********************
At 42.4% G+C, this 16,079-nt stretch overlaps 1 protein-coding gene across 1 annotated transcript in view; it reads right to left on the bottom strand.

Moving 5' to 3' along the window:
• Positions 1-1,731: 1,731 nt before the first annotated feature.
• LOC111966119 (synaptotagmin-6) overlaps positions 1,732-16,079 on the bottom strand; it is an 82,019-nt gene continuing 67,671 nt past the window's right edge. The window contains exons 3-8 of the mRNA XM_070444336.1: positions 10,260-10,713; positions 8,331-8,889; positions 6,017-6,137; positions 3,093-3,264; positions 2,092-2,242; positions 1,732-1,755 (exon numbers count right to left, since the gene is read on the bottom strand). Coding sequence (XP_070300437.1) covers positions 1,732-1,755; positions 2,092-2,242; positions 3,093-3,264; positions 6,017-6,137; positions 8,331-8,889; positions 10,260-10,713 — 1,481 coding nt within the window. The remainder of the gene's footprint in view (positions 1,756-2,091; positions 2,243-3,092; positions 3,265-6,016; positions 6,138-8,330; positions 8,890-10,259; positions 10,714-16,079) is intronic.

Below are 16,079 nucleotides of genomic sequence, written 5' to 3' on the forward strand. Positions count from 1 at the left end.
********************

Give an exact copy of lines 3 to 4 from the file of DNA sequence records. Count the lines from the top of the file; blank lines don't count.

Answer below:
• Positions 1-1,731: 1,731 nt before the first annotated feature.
• LOC111966119 (synaptotagmin-6) overlaps positions 1,732-16,079 on the bottom strand; it is an 82,019-nt gene continuing 67,671 nt past the window's right edge. The window contains exons 3-8 of the mRNA XM_070444336.1: positions 10,260-10,713; positions 8,331-8,889; positions 6,017-6,137; positions 3,093-3,264; positions 2,092-2,242; positions 1,732-1,755 (exon numbers count right to left, since the gene is read on the bottom strand). Coding sequence (XP_070300437.1) covers positions 1,732-1,755; positions 2,092-2,242; positions 3,093-3,264; positions 6,017-6,137; positions 8,331-8,889; positions 10,260-10,713 — 1,481 coding nt within the window. The remainder of the gene's footprint in view (positions 1,756-2,091; positions 2,243-3,092; positions 3,265-6,016; positions 6,138-8,330; positions 8,890-10,259; positions 10,714-16,079) is intronic.